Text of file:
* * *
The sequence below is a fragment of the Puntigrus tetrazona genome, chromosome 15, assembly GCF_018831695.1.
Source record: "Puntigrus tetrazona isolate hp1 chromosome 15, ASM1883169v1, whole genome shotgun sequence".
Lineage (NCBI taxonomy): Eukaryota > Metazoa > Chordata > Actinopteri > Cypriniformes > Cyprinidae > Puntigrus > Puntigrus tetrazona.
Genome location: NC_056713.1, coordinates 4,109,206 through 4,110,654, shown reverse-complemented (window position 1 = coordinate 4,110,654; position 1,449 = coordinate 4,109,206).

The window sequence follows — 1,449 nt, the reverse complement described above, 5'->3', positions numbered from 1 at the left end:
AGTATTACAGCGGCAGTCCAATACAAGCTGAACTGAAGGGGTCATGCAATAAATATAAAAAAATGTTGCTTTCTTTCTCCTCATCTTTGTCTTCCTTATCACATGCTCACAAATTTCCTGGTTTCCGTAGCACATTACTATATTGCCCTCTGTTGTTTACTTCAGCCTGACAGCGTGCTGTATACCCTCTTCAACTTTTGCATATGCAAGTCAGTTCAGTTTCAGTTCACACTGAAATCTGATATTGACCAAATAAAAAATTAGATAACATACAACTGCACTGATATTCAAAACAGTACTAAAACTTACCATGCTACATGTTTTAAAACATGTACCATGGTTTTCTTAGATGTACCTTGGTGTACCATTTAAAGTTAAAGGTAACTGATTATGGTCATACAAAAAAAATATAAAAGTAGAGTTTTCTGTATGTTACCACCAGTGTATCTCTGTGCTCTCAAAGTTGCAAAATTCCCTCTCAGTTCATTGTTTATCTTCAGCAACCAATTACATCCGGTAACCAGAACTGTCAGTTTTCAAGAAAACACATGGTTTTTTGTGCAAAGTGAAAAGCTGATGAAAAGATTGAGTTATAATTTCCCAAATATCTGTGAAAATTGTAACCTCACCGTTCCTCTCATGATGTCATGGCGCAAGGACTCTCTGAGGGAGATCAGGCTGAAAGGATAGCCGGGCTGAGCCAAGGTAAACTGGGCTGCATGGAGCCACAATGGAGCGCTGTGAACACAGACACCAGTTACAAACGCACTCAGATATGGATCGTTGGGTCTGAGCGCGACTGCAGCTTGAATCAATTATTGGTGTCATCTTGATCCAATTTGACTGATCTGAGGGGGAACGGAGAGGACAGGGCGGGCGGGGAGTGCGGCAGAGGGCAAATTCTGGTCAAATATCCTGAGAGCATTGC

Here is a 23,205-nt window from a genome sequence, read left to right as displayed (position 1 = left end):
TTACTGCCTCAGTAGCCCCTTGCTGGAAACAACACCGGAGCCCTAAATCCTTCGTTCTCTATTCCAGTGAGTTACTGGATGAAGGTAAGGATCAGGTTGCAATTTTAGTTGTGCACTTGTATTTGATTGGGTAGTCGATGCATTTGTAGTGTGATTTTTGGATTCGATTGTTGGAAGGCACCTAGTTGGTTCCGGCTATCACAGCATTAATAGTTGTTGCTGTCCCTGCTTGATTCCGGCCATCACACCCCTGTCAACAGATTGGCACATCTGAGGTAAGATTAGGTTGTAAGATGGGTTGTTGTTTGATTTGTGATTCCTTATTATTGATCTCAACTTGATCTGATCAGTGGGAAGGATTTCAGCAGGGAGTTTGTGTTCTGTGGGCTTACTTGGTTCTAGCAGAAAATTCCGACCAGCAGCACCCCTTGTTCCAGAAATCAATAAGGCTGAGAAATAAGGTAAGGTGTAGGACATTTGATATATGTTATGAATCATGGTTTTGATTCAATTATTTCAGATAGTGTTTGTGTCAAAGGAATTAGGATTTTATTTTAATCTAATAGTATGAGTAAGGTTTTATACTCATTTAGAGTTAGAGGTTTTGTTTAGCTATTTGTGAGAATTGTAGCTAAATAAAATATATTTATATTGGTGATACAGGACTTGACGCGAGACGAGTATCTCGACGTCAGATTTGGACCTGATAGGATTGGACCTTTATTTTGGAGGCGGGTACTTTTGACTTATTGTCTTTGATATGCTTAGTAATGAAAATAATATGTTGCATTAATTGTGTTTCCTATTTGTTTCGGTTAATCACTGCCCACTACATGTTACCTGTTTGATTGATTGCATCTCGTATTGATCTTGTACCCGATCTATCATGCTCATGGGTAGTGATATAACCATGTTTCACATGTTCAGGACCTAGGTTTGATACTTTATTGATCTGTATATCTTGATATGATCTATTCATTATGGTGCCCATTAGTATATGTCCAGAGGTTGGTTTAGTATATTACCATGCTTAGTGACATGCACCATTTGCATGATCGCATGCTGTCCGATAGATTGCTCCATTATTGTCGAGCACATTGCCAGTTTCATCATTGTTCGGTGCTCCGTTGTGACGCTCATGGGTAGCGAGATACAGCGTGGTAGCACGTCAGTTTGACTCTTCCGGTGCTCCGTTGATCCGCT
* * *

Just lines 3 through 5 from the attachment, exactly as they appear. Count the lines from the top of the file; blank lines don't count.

Lineage (NCBI taxonomy): Eukaryota > Metazoa > Chordata > Actinopteri > Cypriniformes > Cyprinidae > Puntigrus > Puntigrus tetrazona.
Genome location: NC_056713.1, coordinates 4,109,206 through 4,110,654, shown reverse-complemented (window position 1 = coordinate 4,110,654; position 1,449 = coordinate 4,109,206).

The window sequence follows — 1,449 nt, the reverse complement described above, 5'->3', positions numbered from 1 at the left end: